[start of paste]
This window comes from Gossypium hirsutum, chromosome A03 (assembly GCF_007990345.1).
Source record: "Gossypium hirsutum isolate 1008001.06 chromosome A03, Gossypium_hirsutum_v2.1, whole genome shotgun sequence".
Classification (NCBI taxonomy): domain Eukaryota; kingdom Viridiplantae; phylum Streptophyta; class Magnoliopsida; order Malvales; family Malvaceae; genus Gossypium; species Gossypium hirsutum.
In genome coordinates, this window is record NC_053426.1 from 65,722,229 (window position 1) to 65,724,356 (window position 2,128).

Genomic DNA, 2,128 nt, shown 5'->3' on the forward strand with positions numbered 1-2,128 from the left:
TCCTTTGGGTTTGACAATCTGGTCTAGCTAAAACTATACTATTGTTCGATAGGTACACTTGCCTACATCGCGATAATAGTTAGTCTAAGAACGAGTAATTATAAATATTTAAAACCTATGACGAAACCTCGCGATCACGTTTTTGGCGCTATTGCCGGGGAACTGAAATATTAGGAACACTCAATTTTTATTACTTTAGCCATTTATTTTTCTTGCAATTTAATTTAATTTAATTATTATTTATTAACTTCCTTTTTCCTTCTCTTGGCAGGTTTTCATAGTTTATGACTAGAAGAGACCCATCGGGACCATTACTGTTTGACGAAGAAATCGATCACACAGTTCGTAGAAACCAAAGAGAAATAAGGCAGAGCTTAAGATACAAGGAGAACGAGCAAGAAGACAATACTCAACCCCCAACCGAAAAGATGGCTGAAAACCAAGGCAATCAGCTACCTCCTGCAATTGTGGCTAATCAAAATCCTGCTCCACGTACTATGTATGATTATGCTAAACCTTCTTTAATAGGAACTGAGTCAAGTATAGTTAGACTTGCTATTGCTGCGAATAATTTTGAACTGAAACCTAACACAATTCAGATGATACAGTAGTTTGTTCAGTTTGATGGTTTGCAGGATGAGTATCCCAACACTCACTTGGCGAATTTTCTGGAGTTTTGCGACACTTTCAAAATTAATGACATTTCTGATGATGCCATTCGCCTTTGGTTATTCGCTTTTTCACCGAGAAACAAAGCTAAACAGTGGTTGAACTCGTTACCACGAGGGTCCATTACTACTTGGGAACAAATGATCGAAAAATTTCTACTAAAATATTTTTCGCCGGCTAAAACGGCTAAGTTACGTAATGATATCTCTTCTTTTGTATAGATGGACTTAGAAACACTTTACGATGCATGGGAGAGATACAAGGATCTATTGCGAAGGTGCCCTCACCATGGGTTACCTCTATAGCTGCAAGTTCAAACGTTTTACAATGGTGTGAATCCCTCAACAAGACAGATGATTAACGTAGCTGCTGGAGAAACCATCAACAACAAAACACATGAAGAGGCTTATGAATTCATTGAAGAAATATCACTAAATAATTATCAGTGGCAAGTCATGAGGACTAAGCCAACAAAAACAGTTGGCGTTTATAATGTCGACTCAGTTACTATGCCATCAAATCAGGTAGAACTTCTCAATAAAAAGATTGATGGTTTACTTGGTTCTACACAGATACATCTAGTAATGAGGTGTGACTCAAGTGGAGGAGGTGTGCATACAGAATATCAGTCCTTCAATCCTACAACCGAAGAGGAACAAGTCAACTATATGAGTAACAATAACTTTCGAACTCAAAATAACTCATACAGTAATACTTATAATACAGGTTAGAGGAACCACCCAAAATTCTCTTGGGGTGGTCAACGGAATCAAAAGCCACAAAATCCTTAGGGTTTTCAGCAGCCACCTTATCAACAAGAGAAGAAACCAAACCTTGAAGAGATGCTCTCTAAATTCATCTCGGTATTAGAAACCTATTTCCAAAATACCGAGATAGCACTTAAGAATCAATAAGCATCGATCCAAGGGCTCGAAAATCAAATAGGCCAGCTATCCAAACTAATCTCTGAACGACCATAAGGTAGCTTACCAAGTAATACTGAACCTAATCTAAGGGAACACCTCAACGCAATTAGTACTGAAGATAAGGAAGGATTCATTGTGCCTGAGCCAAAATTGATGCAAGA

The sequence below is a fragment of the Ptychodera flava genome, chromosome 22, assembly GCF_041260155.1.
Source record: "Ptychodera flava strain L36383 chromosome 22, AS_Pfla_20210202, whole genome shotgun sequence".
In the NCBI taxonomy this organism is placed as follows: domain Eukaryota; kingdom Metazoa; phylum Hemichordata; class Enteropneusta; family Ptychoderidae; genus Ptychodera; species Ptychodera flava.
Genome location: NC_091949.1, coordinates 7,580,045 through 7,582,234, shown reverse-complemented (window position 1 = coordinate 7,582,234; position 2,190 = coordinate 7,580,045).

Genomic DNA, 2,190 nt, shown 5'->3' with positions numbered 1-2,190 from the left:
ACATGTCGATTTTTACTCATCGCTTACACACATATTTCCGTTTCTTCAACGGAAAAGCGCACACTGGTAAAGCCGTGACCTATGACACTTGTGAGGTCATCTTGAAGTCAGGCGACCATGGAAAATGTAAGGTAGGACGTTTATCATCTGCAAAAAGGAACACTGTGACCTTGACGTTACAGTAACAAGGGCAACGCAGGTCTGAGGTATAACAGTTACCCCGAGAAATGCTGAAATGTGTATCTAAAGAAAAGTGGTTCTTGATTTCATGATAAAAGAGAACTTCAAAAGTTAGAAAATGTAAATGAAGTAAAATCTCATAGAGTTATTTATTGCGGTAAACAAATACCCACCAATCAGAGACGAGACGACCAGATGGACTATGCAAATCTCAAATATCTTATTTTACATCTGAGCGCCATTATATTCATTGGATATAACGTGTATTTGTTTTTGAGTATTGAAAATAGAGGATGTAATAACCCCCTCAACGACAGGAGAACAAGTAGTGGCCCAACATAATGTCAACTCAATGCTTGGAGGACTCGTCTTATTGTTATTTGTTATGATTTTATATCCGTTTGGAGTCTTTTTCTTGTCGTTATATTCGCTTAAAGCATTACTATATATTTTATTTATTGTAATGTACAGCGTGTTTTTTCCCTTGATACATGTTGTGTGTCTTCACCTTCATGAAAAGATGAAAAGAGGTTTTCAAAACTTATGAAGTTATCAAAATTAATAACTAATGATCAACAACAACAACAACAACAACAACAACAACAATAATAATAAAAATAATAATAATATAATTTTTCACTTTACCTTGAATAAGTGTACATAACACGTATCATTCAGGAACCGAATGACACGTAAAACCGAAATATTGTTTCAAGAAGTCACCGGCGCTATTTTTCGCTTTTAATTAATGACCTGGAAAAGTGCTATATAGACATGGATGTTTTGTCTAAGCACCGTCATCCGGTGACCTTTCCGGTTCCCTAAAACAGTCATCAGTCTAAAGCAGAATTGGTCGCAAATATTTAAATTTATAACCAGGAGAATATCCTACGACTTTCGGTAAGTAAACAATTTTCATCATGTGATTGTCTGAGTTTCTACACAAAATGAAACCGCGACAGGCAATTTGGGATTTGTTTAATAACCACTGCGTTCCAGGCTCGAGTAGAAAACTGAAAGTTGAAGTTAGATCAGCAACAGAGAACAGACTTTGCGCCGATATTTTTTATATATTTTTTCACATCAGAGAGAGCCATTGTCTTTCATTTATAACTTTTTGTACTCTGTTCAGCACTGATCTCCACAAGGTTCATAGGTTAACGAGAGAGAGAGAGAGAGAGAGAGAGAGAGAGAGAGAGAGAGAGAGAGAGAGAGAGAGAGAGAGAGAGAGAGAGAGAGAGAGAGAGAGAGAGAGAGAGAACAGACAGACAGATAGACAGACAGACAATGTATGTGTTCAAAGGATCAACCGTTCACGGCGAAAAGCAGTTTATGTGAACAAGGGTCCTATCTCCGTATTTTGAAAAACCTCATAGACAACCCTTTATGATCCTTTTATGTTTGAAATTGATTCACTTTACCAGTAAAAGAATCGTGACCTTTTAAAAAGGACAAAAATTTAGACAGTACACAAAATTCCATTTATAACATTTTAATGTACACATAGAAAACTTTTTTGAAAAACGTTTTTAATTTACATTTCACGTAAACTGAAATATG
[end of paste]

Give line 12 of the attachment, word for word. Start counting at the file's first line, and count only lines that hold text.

ACATGTCGATTTTTACTCATCGCTTACACACATATTTCCGTTTCTTCAACGGAAAAGCGCACACTGGTAAAGCCGTGACCTATGACACTTGTGAGGTCATCTTGAAGTCAGGCGACCATGGAAAATGTAAGGTAGGACGTTTATCATCTGCAAAAAGGAACACTGTGACCTTGACGTTACAGTAACAAGGGCAACGCAGGTCTGAGGTATAACAGTTACCCCGAGAAATGCTGAAATGTGTATCTAAAGAAAAGTGGTTCTTGATTTCATGATAAAAGAGAACTTCAAAAGTTAGAAAATGTAAATGAAGTAAAATCTCATAGAGTTATTTATTGCGGTAAACAAATACCCACCAATCAGAGACGAGACGACCAGATGGACTATGCAAATCTCAAATATCTTATTTTACATCTGAGCGCCATTATATTCATTGGATATAACGTGTATTTGTTTTTGAGTATTGAAAATAGAGGATGTAATAACCCCCTCAACGACAGGAGAACAAGTAGTGGCCCAACATAATGTCAACTCAATGCTTGGAGGACTCGTCTTATTGTTATTTGTTATGATTTTATATCCGTTTGGAGTCTTTTTCTTGTCGTTATATTCGCTTAAAGCATTACTATATATTTTATTTATTGTAATGTACAGCGTGTTTTTTCCCTTGATACATGTTGTGTGTCTTCACCTTCATGAAAAGATGAAAAGAGGTTTTCAAAACTTATGAAGTTATCAAAATTAATAACTAATGATCAACAACAACAACAACAACAACAACAACAACAATAATAATAAAAATAATAATAATATAATTTTTCACTTTACCTTGAATAAGTGTACATAACACGTATCATTCAGGAACCGAATGACACGTAAAACCGAAATATTGTTTCAAGAAGTCACCGGCGCTATTTTTCGCTTTTAATTAATGACCTGGAAAAGTGCTATATAGACATGGATGTTTTGTCTAAGCACCGTCATCCGGTGACCTTTCCGGTTCCCTAAAACAGTCATCAGTCTAAAGCAGAATTGGTCGCAAATATTTAAATTTATAACCAGGAGAATATCCTACGACTTTCGGTAAGTAAACAATTTTCATCATGTGATTGTCTGAGTTTCTACACAAAATGAAACCGCGACAGGCAATTTGGGATTTGTTTAATAACCACTGCGTTCCAGGCTCGAGTAGAAAACTGAAAGTTGAAGTTAGATCAGCAACAGAGAACAGACTTTGCGCCGATATTTTTTATATATTTTTTCACATCAGAGAGAGCCATTGTCTTTCATTTATAACTTTTTGTACTCTGTTCAGCACTGATCTCCACAAGGTTCATAGGTTAACGAGAGAGAGAGAGAGAGAGAGAGAGAGAGAGAGAGAGAGAGAGAGAGAGAGAGAGAGAGAGAGAGAGAGAGAGAGAGAGAGAGAGAGAGAGAGAGAGAACAGACAGACAGATAGACAGACAGACAATGTATGTGTTCAAAGGATCAACCGTTCACGGCGAAAAGCAGTTTATGTGAACAAGGGTCCTATCTCCGTATTTTGAAAAACCTCATAGACAACCCTTTATGATCCTTTTATGTTTGAAATTGATTCACTTTACCAGTAAAAGAATCGTGACCTTTTAAAAAGGACAAAAATTTAGACAGTACACAAAATTCCATTTATAACATTTTAATGTACACATAGAAAACTTTTTTGAAAAACGTTTTTAATTTACATTTCACGTAAACTGAAATATG